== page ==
Grow Your Own Magazine

Navbar button growfruitandveg.co.uk Logo
Forum Navigation

+ Reply to Thread
Results 1 to 7 of 7
Like Tree5Likes
  • 1 Post By mothhawk
  • 1 Post By BertieFox
  • 3 Post By Bill HH

Thread: Are there any inedible plums/ damsons/ bullace/ sloes?

  1. #1
    Jeanied's Avatar
    Jeanied is offline Gardening Guru
    Join Date
    Jul 2009
    Location
    In hope, near Heathrow
    Posts
    8,478

    Default Are there any inedible plums/ damsons/ bullace/ sloes?

    These days I regularly take the dog out for walks and I have now seen trees in the lanes and parks develop from blossom to full leaf and fruit. I pick them usually to make jam or to add to other fruit in crumbles and chutneys.
    Most of them turn out fine with the addition of sugar!

    I was just wondering if there are any of the prunus species that are not edible?
    Whooops - now what are the dogs getting up to?

  2. #2
    BertieFox's Avatar
    BertieFox is offline Tuber
    Join Date
    Oct 2012
    Location
    Pays de la Loire
    Posts
    709
    Blog Entries
    1

    Default

    The only possible danger would be if you identify something that is not in the Prunus family as a 'plum' or sloe. There is nothing in the Prunus family that would be inedible or poisonous, other than the stones themselves, which not many people would eat!

    The only thing I can think of that would represent a danger would be picking small black fruit from one of the Solanum family, such as a nightshade, but these are shrubby plants rather than trees. Plum leaves are quite distinctive.

    I write this having just enjoyed a good feast of Prunus cerasifera, a wild cherry plum, grown from seed ten years ago.

  3. #3
    Jeanied's Avatar
    Jeanied is offline Gardening Guru
    Join Date
    Jul 2009
    Location
    In hope, near Heathrow
    Posts
    8,478

    Default

    My lovely neighbour has a small dark red leaved tree with dark red fruit which we were sure were plums of one sort or another - so I advised picking them and cooking them - I would hate to poison her after she has agreed to dog-sit for me
    I have identified cherry laurel though, due to the delivery of wood chippings from the tree surgeon and the smell of almonds - which is a source of arsenic. I now know exactly what they are!

    ETA - ooops it was cyanide!
    Last edited by Jeanied; 13-07-2014 at 07:21 PM.
    Whooops - now what are the dogs getting up to?

  4. #4
    mothhawk's Avatar
    mothhawk is offline Mature Fruiter
    Join Date
    Apr 2011
    Location
    Leics
    Posts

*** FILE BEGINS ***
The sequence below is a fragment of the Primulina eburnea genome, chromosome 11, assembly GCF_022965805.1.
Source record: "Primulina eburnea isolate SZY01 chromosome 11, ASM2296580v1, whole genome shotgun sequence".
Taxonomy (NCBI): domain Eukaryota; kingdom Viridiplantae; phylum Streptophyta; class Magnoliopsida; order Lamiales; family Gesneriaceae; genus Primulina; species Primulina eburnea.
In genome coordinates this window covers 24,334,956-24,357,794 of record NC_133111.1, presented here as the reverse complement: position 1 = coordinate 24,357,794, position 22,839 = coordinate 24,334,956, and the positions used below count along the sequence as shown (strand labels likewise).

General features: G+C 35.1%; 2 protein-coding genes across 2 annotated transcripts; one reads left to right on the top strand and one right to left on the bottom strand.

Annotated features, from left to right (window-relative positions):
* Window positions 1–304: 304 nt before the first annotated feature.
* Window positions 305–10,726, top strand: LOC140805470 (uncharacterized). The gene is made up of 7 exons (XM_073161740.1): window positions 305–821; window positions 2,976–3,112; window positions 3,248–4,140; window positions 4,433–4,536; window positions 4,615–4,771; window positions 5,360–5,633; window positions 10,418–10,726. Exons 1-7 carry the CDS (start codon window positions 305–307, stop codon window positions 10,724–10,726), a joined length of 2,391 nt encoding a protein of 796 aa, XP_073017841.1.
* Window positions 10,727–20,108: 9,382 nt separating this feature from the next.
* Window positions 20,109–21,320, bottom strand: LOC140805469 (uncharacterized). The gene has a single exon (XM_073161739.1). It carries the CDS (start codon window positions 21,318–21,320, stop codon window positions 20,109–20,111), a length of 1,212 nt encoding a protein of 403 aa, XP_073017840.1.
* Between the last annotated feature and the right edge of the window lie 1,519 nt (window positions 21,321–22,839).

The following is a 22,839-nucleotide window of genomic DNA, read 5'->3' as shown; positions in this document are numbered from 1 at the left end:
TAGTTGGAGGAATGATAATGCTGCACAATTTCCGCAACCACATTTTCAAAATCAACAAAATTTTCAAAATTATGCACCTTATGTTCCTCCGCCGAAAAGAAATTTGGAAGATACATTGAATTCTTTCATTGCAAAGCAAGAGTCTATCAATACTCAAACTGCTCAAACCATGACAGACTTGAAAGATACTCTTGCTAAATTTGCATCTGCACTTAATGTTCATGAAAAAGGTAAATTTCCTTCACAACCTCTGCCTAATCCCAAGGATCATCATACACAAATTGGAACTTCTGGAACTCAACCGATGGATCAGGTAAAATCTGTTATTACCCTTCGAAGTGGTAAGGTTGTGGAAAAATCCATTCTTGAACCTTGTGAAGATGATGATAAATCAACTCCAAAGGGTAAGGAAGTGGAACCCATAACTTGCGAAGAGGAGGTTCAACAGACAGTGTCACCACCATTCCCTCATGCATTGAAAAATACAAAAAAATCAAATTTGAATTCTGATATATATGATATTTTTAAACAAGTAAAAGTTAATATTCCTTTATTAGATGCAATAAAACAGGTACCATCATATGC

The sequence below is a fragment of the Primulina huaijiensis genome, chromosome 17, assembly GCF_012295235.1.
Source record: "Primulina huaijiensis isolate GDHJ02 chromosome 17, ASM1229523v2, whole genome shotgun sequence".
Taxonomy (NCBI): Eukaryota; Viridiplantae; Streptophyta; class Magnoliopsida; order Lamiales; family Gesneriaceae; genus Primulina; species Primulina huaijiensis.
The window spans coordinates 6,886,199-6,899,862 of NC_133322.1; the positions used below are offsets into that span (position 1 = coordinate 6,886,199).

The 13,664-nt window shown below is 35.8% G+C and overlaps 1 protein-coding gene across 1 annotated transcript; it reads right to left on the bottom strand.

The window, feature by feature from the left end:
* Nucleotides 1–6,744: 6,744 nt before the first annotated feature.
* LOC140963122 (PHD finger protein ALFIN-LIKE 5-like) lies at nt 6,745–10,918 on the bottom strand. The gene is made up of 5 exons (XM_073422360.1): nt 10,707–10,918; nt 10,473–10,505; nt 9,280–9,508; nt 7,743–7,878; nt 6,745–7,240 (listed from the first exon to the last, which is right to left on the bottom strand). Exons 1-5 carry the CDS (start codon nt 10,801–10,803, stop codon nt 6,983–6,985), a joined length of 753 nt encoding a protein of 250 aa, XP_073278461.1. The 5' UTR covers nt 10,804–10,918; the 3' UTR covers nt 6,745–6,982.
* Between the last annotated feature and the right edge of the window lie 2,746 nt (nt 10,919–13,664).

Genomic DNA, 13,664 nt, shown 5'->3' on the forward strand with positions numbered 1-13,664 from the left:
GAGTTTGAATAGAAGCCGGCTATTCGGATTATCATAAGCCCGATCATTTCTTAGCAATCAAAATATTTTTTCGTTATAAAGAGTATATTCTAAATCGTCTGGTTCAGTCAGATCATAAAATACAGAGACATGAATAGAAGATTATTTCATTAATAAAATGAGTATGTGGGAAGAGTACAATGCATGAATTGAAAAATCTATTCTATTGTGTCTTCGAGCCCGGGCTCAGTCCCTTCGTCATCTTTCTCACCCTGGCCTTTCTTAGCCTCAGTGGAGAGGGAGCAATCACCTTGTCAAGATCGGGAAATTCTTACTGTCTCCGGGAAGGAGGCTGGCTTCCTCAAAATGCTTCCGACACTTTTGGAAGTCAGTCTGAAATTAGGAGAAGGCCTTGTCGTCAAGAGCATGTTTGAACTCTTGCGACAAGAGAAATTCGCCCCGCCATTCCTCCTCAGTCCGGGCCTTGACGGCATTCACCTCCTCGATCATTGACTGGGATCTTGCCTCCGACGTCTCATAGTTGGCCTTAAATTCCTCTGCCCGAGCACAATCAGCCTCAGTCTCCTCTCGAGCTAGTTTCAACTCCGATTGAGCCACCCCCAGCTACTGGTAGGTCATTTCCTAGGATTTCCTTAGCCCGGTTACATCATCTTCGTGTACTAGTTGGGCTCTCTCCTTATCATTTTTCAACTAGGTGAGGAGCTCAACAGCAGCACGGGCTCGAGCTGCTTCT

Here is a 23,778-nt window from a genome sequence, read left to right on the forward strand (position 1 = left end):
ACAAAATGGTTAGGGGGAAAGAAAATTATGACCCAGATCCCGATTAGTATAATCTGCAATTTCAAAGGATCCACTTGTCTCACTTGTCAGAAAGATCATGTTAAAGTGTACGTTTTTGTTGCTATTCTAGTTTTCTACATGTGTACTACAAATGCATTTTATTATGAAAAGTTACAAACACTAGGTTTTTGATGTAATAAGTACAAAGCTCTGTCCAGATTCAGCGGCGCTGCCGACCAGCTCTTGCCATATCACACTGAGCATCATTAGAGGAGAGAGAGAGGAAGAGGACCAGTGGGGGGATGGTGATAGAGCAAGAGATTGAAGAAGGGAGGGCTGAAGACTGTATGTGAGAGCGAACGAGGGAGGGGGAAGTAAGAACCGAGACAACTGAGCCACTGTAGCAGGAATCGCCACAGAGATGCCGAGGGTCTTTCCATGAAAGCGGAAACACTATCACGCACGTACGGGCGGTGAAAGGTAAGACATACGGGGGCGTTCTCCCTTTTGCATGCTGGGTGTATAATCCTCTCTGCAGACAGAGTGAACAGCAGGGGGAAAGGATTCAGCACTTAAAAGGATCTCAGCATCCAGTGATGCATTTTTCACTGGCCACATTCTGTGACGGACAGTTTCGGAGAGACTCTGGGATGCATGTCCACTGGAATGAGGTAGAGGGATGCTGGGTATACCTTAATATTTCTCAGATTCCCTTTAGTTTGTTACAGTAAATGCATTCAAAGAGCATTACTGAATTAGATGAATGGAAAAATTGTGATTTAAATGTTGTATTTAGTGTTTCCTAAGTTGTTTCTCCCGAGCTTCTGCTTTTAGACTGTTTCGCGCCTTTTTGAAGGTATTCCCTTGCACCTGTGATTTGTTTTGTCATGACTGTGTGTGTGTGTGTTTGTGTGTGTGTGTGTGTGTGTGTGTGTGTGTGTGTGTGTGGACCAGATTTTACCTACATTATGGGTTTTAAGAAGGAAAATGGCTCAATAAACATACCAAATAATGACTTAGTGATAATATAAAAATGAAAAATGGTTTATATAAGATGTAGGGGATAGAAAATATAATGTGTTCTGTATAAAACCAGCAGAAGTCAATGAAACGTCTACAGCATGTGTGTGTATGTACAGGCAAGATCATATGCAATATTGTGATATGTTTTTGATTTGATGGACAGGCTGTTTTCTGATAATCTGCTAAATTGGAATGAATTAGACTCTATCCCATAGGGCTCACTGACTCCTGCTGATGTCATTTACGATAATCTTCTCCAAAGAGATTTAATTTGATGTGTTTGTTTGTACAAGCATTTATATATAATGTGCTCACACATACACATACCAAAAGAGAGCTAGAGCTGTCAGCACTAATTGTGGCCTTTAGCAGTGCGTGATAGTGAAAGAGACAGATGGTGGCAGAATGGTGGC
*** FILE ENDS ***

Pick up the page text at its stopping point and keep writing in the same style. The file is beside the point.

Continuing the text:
7,146

    Default

    Perhaps it was a purple leaved plum? Botanic Notables: Purple-Leaf Plum Tree | Garden Design
    Jeanied likes this.
    Endless wonder.

  5. #5
    Jeanied's Avatar
    Jeanied is offline Gardening Guru
    Join Date
    Jul 2009
    Location
    In hope, near Heathrow
    Posts
    8,478

    Default

    It probably was, Mothhawk - thanks for identifying it. There are so many variations out there and I would love to use the fruit if it is edible
    Whooops - now what are the dogs getting up to?

  6. #6
    BertieFox's Avatar
    BertieFox is offline Tuber
    Join Date
    Oct 2012
    Location
    Pays de la Loire
    Posts
    709
    Blog Entries
    1

    Default

    Prunus laurocerasus or the cherry laurel actually has EDIBLE fruit, according to the RHS, though the leaves and fruit pips contain cyanolipids that are capable of releasing cyanide and benzaldehyde. The latter has the characteristic almond smell associated with cyanide. But then, so do all the plums and things with stones which contain cyanide.

    The leaves are very poisonous too, but the same is true for tomatoes, aubergines and many other types of plant of which we eat the fruit.
    dod likes this.

  7. #7
    Bill HH's Avatar
    Bill HH is offline Early Fruiter
    Join Date
    Jul 2013
    Location
    Torquay
    Posts
    3,929

    Default

    Quote Originally Posted by Jeanied View Post

    I was just wondering if there are any of the prunus species that are not edible?
    Yes. The majority of dessert plums sold in supermarkets are totally inedible.
    BUFFS, Martin H and BertieFox like this.
    photo album of my garden in my profile http://www.growfruitandveg.co.uk/gra...my+garden.html

Posting Permissions

  • You may not post new threads
  • You may not post replies
  • You may not post attachments
  • You may not edit your posts